Some pension changes needed by June, Pennsylvania budget secretary says
HARRISBURG — Lawmakers need to reduce taxpayers’ share of payments into Pennsylvania’s major state pension funds in the next few years even if the rest of Gov. Tom Corbett’s pension-overhaul proposals bog down, the governor’s top budget adviser said on Wednesday.
Budget Secretary Charles Zogby said Corbett’s $28.4 billion state budget plan for the year starting July 1 includes $175 million in savings from a proposed short-term reduction in taxpayers’ contributions to the pensions of hundreds of thousands of state and school employees. Similar deferrals would avert sharp increases in the following two years.
Failure to approve the changes would require cuts elsewhere in the budget, he said.
“It’s imperative that we leave here in June with something on pension reform that’s going to deal with the immediate effects of this coming budget as well as the next couple of budget years,” Zogby said at a news briefing about the governor’s plan.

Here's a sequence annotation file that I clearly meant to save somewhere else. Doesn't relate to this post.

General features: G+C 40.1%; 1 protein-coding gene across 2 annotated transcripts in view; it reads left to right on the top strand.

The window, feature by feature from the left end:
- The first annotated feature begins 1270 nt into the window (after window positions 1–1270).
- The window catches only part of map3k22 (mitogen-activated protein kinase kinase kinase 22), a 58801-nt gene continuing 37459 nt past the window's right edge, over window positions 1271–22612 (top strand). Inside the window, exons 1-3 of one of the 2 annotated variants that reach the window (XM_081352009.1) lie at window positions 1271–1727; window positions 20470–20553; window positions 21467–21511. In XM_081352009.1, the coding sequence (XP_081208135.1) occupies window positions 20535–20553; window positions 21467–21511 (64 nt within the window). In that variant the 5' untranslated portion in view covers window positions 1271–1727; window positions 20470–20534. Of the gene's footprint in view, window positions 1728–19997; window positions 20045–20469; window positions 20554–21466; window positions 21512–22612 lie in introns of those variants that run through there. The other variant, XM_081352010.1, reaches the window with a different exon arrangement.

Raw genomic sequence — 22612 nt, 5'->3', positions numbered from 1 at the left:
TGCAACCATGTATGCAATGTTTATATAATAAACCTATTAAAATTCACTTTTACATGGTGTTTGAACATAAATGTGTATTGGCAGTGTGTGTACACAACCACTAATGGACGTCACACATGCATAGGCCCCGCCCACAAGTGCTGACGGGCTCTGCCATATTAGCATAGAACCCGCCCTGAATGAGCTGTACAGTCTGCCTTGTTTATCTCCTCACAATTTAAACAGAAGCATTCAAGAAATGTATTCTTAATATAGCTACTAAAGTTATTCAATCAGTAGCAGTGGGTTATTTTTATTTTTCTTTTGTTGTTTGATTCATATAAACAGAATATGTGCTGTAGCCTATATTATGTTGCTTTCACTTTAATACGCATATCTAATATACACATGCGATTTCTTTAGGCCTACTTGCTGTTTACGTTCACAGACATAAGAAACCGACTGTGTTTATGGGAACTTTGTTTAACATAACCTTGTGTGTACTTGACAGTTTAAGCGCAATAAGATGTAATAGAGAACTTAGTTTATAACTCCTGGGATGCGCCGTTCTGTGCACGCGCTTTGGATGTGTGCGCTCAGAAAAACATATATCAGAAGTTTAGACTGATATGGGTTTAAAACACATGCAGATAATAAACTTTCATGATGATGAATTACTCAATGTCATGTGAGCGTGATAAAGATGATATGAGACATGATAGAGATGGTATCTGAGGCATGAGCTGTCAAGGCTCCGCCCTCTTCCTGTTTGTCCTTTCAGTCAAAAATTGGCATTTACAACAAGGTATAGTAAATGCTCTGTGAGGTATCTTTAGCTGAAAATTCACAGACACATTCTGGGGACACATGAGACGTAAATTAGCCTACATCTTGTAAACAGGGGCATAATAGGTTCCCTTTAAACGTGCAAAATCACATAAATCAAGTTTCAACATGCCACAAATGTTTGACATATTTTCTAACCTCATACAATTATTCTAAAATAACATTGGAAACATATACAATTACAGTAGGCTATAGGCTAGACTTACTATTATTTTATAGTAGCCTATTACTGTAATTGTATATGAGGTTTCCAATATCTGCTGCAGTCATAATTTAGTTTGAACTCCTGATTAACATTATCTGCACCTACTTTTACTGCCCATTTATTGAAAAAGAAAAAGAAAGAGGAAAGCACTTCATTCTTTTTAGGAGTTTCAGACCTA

Corbett’s pension initiative has yet to be introduced as legislation nearly two months after he revealed it, and the reaction from legislators has been cool at best. Yet Zogby and James Schultz, the governor’s chief counsel, talked about the package as if it is not only likely to pass but also likely to be upheld in the courts.
The chairman of a House Republican task force working on the pension issue said he could not support deferring pension obligations for short-term savings.
“I don’t have much appetite to do that because that’s what we’ve done for years — under-funding the pensions to pay for other stuff,” said Rep. Glen Grell, R-Cumberland.
The most radical changes in Corbett’s plan would reduce the future pension benefits of more than 370,000 members of the Public School Employees’ Retirement System and the Pennsylvania State Employees’ Retirement System to save $12 billion over 30 years.